ULTRASOUND SCHOOL APPLICATION
Diagnostic medical sonographers, also known
as ultrasonographers , use special equipment to direct
nonionizing, high frequency sound waves into areas of the patient's
body. Sonographers operate the equipment, which collects reflected
echoes and forms an image that may be videotaped, transmitted,
or photographed for interpretation and diagnosis by a physician.
Sonographers begin by explaining the procedure
to the patient and recording any medical history that may be
relevant to the condition being viewed. They then select appropriate
equipment settings and direct the patient into positions that
will provide the best view.
To perform the exam, sonographers use a transducer,
which transmits sound waves in a cone- or rectangle-shaped
beam. Although techniques vary with the area being examined,
sonographers usually spread a special gel on the skin to aid
the transmission of sound waves. Viewing the screen during
the scan, sonographers look for subtle visual cues that contrast
healthy areas with unhealthy ones. They decide whether the
images are satisfactory for diagnostic purposes and select
which ones to show to the physician.
NUCLEAR MEDICINE SCHOOL APPLICATION
Nuclear medicine technologists
operate cameras that detect and map the radioactive drug in
a patient's body to create diagnostic images. After explaining
test procedures to patients, technologists prepare a dosage
of the radiopharmaceutical and administer it by mouth, injection,
or other means.
They position patients and
start a gamma scintillation camera, or "scanner," which creates
images of the distribution of a radiopharmaceutical as it localizes
in, and emits signals from, the patient's body. The images
are then displayed on a computer screen or on film for a physician
When preparing the radiopharmaceuticals,
nuclear medicine technologists adhere to safety standards that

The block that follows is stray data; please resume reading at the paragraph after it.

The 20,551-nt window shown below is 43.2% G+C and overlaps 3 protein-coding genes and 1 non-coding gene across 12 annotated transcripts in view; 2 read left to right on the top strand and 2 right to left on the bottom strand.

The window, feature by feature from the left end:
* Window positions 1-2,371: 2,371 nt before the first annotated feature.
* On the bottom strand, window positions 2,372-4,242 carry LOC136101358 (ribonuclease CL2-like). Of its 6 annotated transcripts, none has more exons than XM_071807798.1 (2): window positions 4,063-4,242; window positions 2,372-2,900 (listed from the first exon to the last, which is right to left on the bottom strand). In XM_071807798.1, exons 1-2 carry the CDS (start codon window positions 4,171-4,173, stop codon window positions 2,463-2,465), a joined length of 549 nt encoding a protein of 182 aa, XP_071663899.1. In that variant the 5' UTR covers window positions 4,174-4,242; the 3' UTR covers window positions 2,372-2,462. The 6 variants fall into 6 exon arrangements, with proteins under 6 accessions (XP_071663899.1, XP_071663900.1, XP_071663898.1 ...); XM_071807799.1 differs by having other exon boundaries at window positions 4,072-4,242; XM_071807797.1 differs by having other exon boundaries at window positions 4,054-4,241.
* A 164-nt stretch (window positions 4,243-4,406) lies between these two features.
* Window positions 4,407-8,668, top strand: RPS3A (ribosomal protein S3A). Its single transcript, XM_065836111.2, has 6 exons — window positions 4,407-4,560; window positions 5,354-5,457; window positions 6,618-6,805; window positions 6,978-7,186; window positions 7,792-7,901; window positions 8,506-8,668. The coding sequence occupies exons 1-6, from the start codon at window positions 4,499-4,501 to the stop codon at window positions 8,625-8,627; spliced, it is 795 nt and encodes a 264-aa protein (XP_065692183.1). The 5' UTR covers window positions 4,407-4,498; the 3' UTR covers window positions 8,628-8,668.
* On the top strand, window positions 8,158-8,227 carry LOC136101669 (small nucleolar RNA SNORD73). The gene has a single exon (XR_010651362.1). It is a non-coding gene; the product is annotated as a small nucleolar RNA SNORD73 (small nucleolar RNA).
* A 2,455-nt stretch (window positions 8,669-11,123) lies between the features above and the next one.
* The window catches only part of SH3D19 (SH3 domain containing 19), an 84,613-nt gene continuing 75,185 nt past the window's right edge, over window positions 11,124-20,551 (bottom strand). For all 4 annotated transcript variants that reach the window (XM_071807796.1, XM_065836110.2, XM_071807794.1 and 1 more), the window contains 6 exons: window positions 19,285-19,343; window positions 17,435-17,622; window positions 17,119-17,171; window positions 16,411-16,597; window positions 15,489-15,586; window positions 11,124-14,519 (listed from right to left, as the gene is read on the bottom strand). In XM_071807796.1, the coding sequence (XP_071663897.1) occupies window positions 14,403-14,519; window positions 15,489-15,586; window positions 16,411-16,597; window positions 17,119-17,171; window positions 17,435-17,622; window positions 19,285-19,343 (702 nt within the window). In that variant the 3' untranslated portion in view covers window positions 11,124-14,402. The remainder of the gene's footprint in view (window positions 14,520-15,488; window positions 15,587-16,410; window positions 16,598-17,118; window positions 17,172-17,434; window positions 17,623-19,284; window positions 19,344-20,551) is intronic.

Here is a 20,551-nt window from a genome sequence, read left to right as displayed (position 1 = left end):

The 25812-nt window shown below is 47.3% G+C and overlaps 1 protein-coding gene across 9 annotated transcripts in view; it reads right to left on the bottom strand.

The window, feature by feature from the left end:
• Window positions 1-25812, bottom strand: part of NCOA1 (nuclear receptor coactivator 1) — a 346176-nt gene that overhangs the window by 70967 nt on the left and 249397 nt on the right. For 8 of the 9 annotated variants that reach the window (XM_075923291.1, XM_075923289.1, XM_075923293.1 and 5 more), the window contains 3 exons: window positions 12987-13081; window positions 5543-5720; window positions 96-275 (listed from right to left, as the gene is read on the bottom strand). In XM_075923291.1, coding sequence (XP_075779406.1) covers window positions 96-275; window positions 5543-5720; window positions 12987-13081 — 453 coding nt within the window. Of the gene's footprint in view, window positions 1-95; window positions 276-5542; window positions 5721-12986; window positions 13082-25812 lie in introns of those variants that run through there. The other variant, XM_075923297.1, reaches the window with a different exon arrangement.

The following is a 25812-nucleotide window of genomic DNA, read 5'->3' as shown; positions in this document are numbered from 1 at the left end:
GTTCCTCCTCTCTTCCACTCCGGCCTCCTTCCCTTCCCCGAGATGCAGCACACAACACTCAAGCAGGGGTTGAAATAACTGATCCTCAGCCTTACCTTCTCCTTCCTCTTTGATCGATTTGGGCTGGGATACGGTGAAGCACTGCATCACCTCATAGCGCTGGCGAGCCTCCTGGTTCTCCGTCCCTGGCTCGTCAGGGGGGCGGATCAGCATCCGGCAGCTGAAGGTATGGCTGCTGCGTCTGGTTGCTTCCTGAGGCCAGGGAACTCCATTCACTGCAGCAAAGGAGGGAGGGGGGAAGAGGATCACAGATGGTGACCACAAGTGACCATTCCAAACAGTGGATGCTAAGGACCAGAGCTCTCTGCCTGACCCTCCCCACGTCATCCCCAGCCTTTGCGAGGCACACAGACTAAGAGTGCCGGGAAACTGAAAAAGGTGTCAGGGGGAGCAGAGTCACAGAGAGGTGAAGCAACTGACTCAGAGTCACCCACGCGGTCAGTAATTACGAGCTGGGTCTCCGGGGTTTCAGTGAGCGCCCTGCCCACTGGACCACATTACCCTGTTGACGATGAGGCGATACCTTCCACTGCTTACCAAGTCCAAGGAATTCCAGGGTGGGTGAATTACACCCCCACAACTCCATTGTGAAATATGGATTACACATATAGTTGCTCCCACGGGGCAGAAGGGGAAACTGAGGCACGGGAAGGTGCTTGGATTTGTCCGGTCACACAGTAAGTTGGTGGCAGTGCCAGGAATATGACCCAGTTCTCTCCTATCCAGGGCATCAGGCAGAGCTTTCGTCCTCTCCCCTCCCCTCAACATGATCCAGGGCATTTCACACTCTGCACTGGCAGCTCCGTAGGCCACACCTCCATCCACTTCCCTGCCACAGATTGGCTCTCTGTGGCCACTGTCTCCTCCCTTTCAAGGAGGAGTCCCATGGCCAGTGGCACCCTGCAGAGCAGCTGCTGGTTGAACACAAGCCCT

keep the radiation dose to workers and patients as low as possible.
Technologists keep patient records and record the amount and
type of radionuclides received, used, and discarded.
HELP WITH RADIOLOGY TECHNICIAN SCHOOLS
Diagnostic Medical Imaging schools have one
thing in common: they are difficult to complete! Imagine the
amount of diagnostic medical imaging information you must learn
to earn the diagnostic medical imaging degree you desire. You'll
have no time for fun!
Luckily there are many online diagnostic
medical imaging resources that will help you digest and understand
the information taught by those old rad techs turned bone densitometry
college professors. The problem is that this information can
be hard to find because of the enormous amount of diagnostic
medical imaging links out there on the world wide web.
That's why we make diagnostic medical imaging
schools easier by pulling together the best online diagnostic
medical imaging student resources into a convenient location.
Here you will find original content as well as excellent links
to other sites that will help you on your way to becoming a
radiology technologist, computed tomography technologist, mri
technologist , nuclear medicine technologist, interventional
radiology technologist or ultrasound.